After a five-minute rest on the shoulder, we started our ascent to the summit which was the most challenging part of the climb. The slope was very steep with an inclination of about 60-70 degrees; the ground was rocky, muddy and slippery; and the only thing you can hold on to are reeds and thorny grasses. Oh and we also encountered a poisonous snake on our way up, a yellow pit viper which is endemic to Batanes. Thankfully, it wasn’t on attack mode and Kuya Philip was able to nudge it out of the way.
The final assault was only about 45 minutes but it felt like I was on that grueling trail for hours. We final reached the summit (Hallelujah!) and was rewarded with a breath-taking view of…
So it wasn’t the most dramatic mountaintop scene ever but this was not a surprise. I’ve been told beforehand that I won’t really see anything but clouds on the peak of Iraya but I still insisted on climbing it anyway just because, (or as a very Pinoy way of putting it, wala lang). I didn’t get a view but who cares, I’m on the summit!
We took a short walk to see the crater and managed to catch a glimpse of it for about two seconds before it was covered again by clouds.
It was very cold on the summit or as the Ivatans would say, mahanebneb (thanks to Kuya Philip for my language tutorial of the day), in complete contrast with the weather below which was makuhat (hot). Yeah, I really just squeezed in that sentence so I could show off the Ivatan words I learned on the climb.
We had lunch on the summit and waited optimistically for the clouds to clear up but of course, that didn’t happen. After about an hour of staring at the grass and shivering in the cold, we started on our way down. The descent was supposed to be much easier but I somehow ended up falling flat on my face once and landing painfully on my ass twice. I still have the scars and bruises as souvenirs.
By mid-afternoon, we reached the base and were happily devouring ripe papaya that my guide nicked from a nearby tree. I went back to the hostel and it took four showers before I could scrub most of the dried mud off my legs.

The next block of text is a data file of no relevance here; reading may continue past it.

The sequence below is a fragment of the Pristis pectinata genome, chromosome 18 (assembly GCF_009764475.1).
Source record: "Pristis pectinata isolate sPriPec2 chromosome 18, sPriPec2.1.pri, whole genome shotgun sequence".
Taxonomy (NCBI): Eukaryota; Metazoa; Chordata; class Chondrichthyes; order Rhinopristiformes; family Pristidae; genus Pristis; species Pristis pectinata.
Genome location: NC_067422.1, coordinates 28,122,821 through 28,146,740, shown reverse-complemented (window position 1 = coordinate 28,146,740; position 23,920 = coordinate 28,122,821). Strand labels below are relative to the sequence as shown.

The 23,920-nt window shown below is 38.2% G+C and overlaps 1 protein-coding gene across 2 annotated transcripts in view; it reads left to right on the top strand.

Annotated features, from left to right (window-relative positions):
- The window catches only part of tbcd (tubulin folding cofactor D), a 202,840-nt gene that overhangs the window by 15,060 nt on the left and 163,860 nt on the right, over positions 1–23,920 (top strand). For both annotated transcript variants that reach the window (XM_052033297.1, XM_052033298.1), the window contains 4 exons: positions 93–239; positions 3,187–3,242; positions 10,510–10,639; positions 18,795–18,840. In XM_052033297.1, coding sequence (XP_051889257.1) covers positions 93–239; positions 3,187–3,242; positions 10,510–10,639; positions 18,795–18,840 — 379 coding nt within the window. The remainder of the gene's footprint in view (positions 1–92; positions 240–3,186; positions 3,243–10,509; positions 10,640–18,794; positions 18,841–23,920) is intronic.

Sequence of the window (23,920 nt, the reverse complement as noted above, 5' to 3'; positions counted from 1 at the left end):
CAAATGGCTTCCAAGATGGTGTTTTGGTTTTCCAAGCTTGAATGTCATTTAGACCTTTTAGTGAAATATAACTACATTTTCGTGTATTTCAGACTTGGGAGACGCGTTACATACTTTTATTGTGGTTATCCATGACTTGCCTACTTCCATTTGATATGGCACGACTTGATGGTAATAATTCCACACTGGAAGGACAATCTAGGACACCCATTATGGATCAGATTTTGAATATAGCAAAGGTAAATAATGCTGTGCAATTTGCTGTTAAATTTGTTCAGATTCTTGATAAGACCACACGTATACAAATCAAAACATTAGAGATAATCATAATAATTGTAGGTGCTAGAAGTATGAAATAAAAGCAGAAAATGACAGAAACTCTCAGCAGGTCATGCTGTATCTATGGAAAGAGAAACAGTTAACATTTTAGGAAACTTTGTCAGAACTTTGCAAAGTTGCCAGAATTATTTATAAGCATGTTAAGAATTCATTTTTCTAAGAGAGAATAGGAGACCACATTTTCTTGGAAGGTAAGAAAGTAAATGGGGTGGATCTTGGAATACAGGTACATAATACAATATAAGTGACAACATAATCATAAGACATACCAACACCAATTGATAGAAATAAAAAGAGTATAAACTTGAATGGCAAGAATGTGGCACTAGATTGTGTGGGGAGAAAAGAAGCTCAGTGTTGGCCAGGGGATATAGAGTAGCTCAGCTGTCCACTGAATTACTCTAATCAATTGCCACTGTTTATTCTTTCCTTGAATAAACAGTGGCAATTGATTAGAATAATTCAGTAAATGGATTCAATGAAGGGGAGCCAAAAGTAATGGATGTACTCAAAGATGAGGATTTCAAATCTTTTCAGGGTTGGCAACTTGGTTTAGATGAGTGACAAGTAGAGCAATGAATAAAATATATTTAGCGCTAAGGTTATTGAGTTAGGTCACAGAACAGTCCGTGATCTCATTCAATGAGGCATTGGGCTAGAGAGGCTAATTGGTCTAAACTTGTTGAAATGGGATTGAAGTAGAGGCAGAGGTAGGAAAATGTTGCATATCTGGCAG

Climbs are traditionally capped off with a mean drinking session but since we weren’t able to bring alcohol to Iraya, we had to get our fix somewhere else. Guess who’s having a barangay fiesta and has a stockpile of meat as pulutan.
We sampled Kuya Romy’s “first name,” a local delicacy of fresh kilawing baka served the day before the official fiesta. Festivals in Batanes apparently last for at least three days: the first name, the fiesta itself, and the day after, which is called the “balance.” People drop by anytime within those days so it’s an endless cycle of cooking, serving food and eating. There’s even a pinsan ng balance sometimes wherein people still come a few days after the fiesta.
The first name is the star of the feast. After the cow is butchered, its hairs are burned off which partially cooks the skin in the process. The skin, with a bit of meat, is then sliced into bite-sized pieces and dipped in a mixture of soy sauce, vinegar and chopped onions. With several rounds of Red Horse beer and/or cheap brandy, the inuman is a hit.
My arms and legs were crying out in agony whenever I moved but the beer and pulutan made everything better. I crashed into bed utterly exhausted but with a good buzz.
Plug: If you’d need a guide for Mt. Iraya (And you definitely will. There are snakes, remember.), you may contact Philip Cardona at 0918.3131.186. When I was there, he was just on leave from a job in Manila but he was already thinking of staying again for good in Batanes so you may still be able to get him.